Six COVID-19 forms are named

Scientists have identified six primary forms of the disease caused by the coronavirus, Sky News reports, citing a study by king’s College London.

Experts analyzed data on symptoms that were observed in 1,600 patients in the US and UK. It turned out that the presence of specific clinical manifestations of the disease can indicate the severity of its course in the future. As a result, six different groups were identified according to the indicators of disease development.

Scientists described the first three forms as relatively light since, in such cases, only one and a half to 4.4% of patients needed respiratory support. Symptoms of the primary two “flu-like” forms include headache, cough, sore throat, and possible loss of sense of smell. In the first form, the patient may also experience muscle pain and chest pain. In the second form, the patient has an elevated temperature, hoarseness, and loss of appetite. In the third, “gastrointestinal” form, the coronavirus manifests itself mainly in the form of diarrhea and loss of appetite.

Scientists define the following forms as severe. The fourth causes constant malaise, fatigue, fever, headache and chest pain, loss of smell, coughing, and hoarseness. The fifth duplicate the symptoms of the previous one, adding confusion, loss of appetite, sore throat, and muscle pain.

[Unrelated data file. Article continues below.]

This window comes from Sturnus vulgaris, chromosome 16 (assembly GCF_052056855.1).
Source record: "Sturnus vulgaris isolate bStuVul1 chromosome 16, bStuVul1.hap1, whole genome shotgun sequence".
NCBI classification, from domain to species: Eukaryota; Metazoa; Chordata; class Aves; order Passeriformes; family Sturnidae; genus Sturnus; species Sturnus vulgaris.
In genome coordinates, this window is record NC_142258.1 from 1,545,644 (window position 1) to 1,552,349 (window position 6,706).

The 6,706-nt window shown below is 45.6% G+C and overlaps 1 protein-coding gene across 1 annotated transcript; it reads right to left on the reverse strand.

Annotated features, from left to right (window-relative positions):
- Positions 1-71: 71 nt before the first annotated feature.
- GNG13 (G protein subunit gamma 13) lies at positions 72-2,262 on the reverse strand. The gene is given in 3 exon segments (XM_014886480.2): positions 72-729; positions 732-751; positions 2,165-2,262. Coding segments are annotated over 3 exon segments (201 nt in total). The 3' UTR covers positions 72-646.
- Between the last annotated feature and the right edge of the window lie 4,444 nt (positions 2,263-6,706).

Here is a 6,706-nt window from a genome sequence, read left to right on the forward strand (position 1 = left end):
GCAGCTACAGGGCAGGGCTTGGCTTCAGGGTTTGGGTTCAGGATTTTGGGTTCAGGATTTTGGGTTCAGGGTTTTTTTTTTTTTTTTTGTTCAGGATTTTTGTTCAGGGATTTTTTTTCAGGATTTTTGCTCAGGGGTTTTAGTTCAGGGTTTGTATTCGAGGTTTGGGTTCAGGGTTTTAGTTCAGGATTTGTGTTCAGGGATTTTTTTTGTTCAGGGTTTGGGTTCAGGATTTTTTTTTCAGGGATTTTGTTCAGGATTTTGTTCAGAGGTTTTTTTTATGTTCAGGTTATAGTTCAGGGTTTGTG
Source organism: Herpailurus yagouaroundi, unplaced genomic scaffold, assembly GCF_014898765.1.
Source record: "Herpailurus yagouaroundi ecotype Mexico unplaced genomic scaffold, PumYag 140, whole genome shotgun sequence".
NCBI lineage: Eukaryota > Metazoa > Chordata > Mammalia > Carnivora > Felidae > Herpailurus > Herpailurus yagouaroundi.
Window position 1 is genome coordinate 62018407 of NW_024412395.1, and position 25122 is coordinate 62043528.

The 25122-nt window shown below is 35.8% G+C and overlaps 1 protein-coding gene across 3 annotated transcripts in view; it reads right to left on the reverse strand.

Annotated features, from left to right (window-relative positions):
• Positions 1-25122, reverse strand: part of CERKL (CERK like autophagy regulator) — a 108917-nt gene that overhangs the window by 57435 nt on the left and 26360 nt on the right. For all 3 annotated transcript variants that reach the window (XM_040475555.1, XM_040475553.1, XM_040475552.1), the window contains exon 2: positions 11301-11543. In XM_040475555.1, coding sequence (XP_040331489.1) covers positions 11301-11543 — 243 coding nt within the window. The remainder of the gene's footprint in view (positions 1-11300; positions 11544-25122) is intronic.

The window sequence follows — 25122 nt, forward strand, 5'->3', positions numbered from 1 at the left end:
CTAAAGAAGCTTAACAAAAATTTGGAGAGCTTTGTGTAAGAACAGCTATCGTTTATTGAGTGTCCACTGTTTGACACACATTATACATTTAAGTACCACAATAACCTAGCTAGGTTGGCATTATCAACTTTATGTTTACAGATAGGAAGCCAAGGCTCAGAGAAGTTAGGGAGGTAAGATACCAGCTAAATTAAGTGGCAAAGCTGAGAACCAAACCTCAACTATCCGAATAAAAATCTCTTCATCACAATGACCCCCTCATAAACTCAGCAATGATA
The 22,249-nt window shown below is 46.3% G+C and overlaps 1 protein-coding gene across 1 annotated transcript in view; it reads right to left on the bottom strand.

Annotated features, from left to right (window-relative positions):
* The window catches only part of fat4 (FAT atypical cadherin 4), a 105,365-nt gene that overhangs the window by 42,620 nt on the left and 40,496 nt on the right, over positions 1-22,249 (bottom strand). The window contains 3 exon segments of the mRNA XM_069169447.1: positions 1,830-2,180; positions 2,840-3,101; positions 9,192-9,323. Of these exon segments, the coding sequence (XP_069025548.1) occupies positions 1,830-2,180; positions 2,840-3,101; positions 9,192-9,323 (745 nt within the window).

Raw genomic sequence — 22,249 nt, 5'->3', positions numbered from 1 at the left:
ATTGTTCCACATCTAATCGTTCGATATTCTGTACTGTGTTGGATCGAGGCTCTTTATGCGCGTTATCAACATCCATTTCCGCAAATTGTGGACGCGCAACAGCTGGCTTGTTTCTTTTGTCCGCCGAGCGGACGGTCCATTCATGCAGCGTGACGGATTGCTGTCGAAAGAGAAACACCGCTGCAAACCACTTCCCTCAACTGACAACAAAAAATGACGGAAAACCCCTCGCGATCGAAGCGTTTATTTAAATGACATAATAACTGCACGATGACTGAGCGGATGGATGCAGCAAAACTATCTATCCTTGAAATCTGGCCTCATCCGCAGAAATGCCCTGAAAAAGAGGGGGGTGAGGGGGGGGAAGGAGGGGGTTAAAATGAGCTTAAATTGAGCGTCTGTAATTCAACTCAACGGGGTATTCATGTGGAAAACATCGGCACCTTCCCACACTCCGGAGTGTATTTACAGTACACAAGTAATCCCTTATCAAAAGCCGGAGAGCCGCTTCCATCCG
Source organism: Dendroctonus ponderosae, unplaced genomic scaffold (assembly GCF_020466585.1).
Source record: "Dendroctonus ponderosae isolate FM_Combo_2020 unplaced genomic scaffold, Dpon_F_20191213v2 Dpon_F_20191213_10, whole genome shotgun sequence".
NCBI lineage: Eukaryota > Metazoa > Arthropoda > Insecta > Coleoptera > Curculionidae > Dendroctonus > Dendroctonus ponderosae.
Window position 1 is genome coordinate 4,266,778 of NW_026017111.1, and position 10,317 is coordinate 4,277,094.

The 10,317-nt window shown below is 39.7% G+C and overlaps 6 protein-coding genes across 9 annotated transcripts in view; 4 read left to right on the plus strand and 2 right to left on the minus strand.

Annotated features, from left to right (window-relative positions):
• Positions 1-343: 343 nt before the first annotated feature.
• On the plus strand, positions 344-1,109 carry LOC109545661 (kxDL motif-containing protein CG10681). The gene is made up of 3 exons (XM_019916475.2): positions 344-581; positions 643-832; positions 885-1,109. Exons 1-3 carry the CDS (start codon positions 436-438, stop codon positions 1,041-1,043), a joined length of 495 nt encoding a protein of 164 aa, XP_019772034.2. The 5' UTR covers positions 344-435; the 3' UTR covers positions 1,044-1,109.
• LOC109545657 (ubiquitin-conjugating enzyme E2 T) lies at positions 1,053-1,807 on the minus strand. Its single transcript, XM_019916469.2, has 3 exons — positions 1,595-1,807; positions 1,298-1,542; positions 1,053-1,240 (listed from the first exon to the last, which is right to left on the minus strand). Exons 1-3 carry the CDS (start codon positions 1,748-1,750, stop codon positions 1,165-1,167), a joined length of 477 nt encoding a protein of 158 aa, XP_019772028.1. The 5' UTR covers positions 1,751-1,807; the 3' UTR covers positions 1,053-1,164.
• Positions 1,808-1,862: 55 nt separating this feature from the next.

The most severe, sixth, the form collects many symptoms, including headache, loss of smell and appetite, cough, fever, hoarseness, sore throat and chest, fatigue, confusion, muscle pain, shortness of breath, diarrhea, and abdominal pain.

It is noted that more than half of patients with the sixth type of disease need to be hospitalized, and only 16 percent of those with the first form is admitted to the hospital. Experts say that the detection of kinds of coronavirus will be a breakthrough in the fight against the epidemic and will help determine the risks of complications in patients.

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Author: Steve Cowan
Graduated From Princeton University. He has been at the Free Press since October 2014. Previously worked as a regional entertainment editor.
Function: Chief-Editor
Steve Cowan

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